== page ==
For most deposits, sulfur is one of the most important elements in the ore-forming process. The S isotopes are often taken as the most direct and effective tracers of the source of sulfur in ore-forming fluids [26]. The composition and source analysis of S isotopes helps to reveal the ore-forming factors of a specific deposit.

There are three major sulfur reservoirs on the earth: mantle sulfur (magmatic sulfur), seawater sulfur and reduced sulfur in sediments. The mantle sulfur has an δ34S value of -3‰~+3‰, seawater sulfur. The seawater sulfur is characterized by a high δ34S value. In modern seawater, the δ34S value is close to 20‰. The reduced sulfur has a large range of δ34S, which is often greatly negative [27].

In this research, the sulfide minerals deeply involved in ore-forming process, including orpiment, realgar, stibnite and pyrite, are selected from the two deposits, and subjected to S isotope test in the Fluid Inclusion Laboratory, Institute of Geochemistry, Chinese Academy of Sciences.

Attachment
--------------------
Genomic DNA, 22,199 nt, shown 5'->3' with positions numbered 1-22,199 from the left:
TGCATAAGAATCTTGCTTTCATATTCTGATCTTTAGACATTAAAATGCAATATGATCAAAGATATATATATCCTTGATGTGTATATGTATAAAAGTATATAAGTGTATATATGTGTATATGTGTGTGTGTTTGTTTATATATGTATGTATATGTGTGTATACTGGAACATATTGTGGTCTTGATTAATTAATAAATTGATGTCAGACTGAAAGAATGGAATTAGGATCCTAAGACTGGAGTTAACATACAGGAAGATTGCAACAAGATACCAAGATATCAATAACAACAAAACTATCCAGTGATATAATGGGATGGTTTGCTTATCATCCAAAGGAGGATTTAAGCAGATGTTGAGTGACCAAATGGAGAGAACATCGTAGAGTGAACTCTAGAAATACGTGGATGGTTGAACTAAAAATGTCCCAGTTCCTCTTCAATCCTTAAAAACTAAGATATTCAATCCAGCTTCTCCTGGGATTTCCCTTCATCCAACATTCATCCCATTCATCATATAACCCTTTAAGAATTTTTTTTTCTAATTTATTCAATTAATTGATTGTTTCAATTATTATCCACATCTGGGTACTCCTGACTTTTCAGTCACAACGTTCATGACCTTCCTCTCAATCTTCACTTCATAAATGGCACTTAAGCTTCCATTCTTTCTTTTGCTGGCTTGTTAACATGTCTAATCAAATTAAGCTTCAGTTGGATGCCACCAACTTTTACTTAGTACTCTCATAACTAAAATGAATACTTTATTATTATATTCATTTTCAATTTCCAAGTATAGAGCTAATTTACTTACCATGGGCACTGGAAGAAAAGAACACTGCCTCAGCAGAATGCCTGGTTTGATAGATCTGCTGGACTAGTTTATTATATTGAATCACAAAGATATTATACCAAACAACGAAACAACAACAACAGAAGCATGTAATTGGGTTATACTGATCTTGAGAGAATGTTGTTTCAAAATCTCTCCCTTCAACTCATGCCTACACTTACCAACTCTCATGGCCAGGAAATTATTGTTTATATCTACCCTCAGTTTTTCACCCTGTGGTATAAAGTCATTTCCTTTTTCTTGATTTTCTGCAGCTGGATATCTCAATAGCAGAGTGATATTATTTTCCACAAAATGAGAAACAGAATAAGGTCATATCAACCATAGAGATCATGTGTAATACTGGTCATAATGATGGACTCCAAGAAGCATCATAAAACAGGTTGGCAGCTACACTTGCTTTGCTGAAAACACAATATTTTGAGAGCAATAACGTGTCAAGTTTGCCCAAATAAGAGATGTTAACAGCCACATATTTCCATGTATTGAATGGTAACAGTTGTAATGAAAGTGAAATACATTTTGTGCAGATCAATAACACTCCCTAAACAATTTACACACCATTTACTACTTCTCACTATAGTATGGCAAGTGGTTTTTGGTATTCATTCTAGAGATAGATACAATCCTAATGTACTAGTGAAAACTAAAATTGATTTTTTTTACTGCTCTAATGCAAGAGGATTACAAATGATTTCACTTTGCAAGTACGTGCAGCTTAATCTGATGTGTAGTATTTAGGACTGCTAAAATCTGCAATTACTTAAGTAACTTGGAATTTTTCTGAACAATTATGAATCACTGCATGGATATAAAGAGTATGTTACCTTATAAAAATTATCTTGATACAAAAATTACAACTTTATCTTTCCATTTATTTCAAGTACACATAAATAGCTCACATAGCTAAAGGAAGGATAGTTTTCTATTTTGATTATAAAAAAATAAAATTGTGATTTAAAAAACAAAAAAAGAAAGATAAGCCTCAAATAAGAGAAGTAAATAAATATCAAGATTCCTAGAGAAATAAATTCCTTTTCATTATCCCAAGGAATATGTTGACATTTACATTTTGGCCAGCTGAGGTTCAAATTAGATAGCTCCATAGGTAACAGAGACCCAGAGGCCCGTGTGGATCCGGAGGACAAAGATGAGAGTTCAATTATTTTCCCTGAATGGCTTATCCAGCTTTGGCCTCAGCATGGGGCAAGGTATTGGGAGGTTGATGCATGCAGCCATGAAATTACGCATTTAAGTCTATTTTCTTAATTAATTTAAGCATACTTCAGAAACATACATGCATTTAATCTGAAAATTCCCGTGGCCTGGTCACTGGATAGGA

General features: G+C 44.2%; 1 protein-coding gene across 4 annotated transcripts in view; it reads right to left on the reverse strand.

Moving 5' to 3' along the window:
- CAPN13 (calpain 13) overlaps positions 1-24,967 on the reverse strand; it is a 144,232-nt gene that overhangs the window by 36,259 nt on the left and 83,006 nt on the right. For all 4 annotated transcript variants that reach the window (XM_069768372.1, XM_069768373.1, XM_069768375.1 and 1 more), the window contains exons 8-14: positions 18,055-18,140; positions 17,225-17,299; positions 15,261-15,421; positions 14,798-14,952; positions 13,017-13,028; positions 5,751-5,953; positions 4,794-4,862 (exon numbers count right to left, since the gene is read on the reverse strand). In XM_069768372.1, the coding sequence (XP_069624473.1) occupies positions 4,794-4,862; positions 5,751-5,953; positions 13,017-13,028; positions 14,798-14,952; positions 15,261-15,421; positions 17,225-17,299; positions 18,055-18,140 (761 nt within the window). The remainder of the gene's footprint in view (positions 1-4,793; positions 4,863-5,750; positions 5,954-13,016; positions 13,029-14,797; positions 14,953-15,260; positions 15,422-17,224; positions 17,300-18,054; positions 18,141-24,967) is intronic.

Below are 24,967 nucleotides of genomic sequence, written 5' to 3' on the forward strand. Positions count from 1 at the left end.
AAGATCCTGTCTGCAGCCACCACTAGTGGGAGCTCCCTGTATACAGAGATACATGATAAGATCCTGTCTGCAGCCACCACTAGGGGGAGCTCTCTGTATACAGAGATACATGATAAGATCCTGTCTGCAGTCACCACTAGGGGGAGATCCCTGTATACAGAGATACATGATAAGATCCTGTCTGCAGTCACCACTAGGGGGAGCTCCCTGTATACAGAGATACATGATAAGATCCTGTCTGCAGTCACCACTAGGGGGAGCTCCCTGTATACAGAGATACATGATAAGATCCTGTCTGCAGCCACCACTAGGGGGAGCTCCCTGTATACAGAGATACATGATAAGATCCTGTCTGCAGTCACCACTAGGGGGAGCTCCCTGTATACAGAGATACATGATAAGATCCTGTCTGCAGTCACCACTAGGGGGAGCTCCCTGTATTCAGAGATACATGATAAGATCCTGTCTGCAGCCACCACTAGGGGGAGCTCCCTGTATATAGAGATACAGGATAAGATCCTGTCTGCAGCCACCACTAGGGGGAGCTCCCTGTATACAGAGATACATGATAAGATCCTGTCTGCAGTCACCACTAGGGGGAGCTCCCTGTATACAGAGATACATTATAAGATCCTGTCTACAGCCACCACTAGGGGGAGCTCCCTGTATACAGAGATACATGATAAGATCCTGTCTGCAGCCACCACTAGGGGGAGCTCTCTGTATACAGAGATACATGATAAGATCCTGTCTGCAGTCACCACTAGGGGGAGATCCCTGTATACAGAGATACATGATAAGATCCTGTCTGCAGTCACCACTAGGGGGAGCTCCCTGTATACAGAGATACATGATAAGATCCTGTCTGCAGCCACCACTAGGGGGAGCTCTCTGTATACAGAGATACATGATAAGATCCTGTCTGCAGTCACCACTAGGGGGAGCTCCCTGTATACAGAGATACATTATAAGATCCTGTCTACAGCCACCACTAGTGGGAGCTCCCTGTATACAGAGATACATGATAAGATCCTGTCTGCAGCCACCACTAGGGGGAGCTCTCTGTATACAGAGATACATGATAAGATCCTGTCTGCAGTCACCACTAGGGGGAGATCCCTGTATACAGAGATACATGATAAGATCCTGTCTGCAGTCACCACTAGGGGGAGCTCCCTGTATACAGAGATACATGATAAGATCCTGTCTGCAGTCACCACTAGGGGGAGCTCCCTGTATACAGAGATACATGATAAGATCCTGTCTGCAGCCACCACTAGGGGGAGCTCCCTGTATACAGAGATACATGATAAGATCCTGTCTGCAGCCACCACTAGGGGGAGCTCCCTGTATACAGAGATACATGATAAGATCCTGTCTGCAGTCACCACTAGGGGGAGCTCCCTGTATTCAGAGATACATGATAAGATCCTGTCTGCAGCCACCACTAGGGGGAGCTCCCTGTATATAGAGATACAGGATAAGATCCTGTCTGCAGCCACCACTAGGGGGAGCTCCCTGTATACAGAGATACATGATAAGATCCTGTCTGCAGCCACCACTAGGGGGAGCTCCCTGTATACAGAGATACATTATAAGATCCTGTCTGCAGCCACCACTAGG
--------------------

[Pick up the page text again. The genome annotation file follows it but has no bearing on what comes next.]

Table 5. The S isotope composition of the two deposits

Deposit

Sample number

Mineral

δ34S /‰

Shuiyindong

 gold

 deposit

sy-1

Pyrite

3.97

ZK23916-31

Pyrite

1.91

ZK34388-37

Pyrite

3.03

sy-17

Stibnite

1.47

sy-18

Stibnite

-3.92

sy-19

Stibnite

-4.42

Bj-2

Stibnite

-0.26

42332

Realgar

3.27

SYD-XH

Realgar

2.64

27108-XH

Realgar

2.10

26724-2

Realgar

2.74

Dachang

Antimony

deposit

DCGL-2-7

Stibnite

-2.66

DCGL-2

Stibnite

-2.53

DCGL-04

Pyrite

-2.22

DCGL-05

Stibnite

1.97

DCGL-08

Pyrite

2.80

DCGL-10

Stibnite

2.65

DCGL-11

Stibnite

2.70

DCGL-12

Pyrite

-0.50

DCGL-13

Pyrite

2.69

DCGL-14

Pyrite

2.48

DCGL-14

Stibnite

3.04

 

Figure 9. Frequency histogram of S isotope in Shuiyindong gold deposit

Figure 10. Frequency histogram of S isotope in Dachang antimony deposit